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Landlords urged to remain calm as students return to their parental homes

Student property has long been one of the most lucrative investments available to landlords, with sky-high double-digit yields typically available in many parts of the country. 

But the departure of thousands of students from UK universities and colleges back to their parental homes has led to concern from landlords and letting agents. 

Some student tenants seem to think that they are no longer liable to pay rent on their accommodation, and this could see many landlords running into debt. 

Giles Inman, business development manager at the East Midlands Property Owners Group, which represents around 600 landlords in the city, told the Nottingham Post: “We are getting students contacting landlords saying they are moving back to their parental homes and some of the students are saying 'do they need to pay any more rent?

“A tenancy agreement is a legal contract. If the landlord pursues the student, well, we do not want to go down that road. It is all about being in it together.”

Marcus Askam-Yates, director of Student Housing, which has offices in Lincoln and Nottingham, is urging landlords to remain calm despite many students deciding to leave their rented accommodation and return to their parents.

He points out that the government is still continuing to issue student loans, and so there is no reason for tenants attending university not to pay their rent.

Askam-Yates said: “I guess we, like a lot of agencies and have had several phone calls and emails from concerned landlords, worried that their rental income will decline during the current situation.

“We have reassured them that as all tenants have signed legally binding contracts with us. Students are still able to live in their homes properties as normal, without additional risk. The government has advised against non-essential travel, and so many of our tenants have stayed in their accommodation. 

“Of course, the tenancy does not require the tenant to physically reside within the property, and it is their right to vacate their rented property, but the tenancy agreement remains unaffected. Landlords have to keep to their obligations under the tenancy, and it's expected that tenants will adhere to their obligations too.”

Askam-Yates continued: “We have had several students ring us about what happens to their rent if they decide to leave their home temporarily and if a discount will be issued if they no longer live at the property. Most universities are still offering online or remote learning and Student Finance has confirmed that tuition and maintenance loan payments will continue to be issued, so the vast majority of our tenants understand that they need to continue to pay rent in line with the tenancy.

“As all student tenants are still expected to pay rent, the vast majority of landlords will see no changes to rental income and should have no issues paying mortgages each month.

“We understand that some students use their part-time jobs to top up the loan payment in order to pay their rent. In these circumstances, we're asking guarantors to step in and provide rent guarantees or offering deferred payment plans to the tenants as the response to the pandemic unfolds.”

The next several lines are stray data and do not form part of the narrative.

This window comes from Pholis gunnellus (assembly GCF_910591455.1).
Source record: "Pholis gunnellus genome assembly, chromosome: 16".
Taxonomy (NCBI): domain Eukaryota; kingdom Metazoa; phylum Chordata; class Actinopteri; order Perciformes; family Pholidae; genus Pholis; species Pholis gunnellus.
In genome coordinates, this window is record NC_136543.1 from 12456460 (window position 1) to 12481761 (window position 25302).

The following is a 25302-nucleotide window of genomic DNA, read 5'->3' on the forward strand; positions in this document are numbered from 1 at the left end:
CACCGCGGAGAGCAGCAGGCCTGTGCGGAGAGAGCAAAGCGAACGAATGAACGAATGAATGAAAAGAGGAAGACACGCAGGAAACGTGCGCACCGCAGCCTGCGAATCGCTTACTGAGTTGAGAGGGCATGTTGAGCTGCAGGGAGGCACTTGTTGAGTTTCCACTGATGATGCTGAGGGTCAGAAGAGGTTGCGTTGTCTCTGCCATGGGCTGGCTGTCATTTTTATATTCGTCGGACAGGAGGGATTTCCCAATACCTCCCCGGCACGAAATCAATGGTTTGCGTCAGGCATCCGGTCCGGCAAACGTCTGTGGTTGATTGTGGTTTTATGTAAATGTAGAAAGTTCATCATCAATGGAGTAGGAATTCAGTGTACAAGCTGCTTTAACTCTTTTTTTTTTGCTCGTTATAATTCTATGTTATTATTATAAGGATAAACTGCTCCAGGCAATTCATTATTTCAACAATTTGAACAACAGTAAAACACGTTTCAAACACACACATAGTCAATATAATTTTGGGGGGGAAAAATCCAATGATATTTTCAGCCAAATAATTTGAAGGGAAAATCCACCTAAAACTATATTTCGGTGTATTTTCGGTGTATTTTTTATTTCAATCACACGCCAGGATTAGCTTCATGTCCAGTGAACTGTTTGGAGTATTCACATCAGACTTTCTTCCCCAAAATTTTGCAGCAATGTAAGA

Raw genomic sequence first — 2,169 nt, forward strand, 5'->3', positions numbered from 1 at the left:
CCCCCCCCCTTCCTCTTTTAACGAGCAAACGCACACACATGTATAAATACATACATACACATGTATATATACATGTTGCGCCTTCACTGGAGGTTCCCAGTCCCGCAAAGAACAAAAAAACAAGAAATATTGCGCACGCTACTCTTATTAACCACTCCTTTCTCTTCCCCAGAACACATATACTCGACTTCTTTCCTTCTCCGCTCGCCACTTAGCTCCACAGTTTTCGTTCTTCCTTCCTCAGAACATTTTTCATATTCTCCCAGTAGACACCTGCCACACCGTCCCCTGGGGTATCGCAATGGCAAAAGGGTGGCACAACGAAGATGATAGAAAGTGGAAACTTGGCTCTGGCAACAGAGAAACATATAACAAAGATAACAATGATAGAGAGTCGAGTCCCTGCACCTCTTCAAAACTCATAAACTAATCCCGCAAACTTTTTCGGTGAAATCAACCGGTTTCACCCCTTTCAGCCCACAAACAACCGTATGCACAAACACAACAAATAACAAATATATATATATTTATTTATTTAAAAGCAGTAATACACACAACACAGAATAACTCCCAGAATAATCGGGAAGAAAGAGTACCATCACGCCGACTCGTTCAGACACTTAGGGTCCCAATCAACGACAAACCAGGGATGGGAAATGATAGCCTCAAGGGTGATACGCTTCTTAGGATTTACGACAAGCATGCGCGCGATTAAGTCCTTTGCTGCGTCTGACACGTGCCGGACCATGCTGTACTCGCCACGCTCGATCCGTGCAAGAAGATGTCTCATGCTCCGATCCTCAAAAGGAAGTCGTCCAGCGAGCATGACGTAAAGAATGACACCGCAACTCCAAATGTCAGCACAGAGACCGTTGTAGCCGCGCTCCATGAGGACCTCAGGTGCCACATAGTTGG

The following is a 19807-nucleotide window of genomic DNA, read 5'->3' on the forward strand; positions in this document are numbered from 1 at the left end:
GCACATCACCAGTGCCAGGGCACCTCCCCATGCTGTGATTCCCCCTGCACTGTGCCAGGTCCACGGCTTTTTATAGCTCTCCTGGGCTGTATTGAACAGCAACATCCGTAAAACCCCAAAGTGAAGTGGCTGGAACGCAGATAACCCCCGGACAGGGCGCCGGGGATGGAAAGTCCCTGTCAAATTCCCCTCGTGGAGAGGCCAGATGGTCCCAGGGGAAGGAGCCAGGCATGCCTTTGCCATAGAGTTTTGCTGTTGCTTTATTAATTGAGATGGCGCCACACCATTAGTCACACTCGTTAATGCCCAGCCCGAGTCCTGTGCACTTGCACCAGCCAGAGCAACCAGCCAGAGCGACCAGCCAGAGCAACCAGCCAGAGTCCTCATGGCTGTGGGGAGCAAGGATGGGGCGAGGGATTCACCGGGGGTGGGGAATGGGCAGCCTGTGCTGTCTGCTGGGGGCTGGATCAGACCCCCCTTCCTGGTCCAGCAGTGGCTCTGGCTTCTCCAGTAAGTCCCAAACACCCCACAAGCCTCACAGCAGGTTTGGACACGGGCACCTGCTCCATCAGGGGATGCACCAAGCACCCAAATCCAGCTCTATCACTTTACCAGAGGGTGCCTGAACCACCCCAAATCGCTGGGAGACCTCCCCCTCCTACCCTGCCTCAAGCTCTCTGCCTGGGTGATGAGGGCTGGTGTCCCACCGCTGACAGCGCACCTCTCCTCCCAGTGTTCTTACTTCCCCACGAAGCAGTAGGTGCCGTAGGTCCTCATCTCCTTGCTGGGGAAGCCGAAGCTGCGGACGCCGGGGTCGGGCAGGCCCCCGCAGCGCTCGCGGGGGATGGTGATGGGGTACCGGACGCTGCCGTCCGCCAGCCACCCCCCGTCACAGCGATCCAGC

“Tenants suffering financially as a result of COVID-19 should contact their agent for a payment plan as soon as possible.” 

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    In Scotland there are no leases and many students are leaving now with no notice. I hope there aren't enough flats for them when they come back! Presumably University lecturers are still being paid for doing nothing instead of just a little?

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    • S S
    • 25 March 2020 10:51 AM

    So student receiving their loans means they shold pay their rents! My student son receives £1,386 in student loans - his monthly rent is £540 per month. He lives in a house with 4 other students. They are requesting a tenancy surrender for 1 month - and if the LL keeps all the deposit (9 weeks as they had to pay the deposit and sign the agreement 9 month before they moved into the house) she will lose LESS than one months rent. Between the 5 of them they will have paid £29,700 rent for 11 months on a 5 bed roomed house in Oxford. He's at Brookes University not Oxford University. In this unprecedent situation is it really too much to ask? Students have to pay deposits 9 months in advance - in most cases they have to pay for 12 months rent and the LL knowing that the students always leave in the summer still charge FULL rent and any cleaning/repairs whilst students are at home. My son's contract finishes on June 30th, the new set of tenants start their contract on 1st July......I'm a LL as well as a business owner and so many student in many cities are taken advantage off - they don't have a choice. My daughter is at Cardiff and at least there some LL offer 1/2 rent in July and August. But they all want signed contracts and deposits 9 months in advance. No other private tenant faces these problems.

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    Totally agree with your first sentence! The flat can't be dismantled and shipped to other areas of demand for the summer. Its overheads need paid for 12 months a year. A University education, even at a lower tier one, has to be paid for. It's supposed to be an investment unless it's for a media studies degree etc. Look at the long term like landlords have to do and weather the current storm.

     
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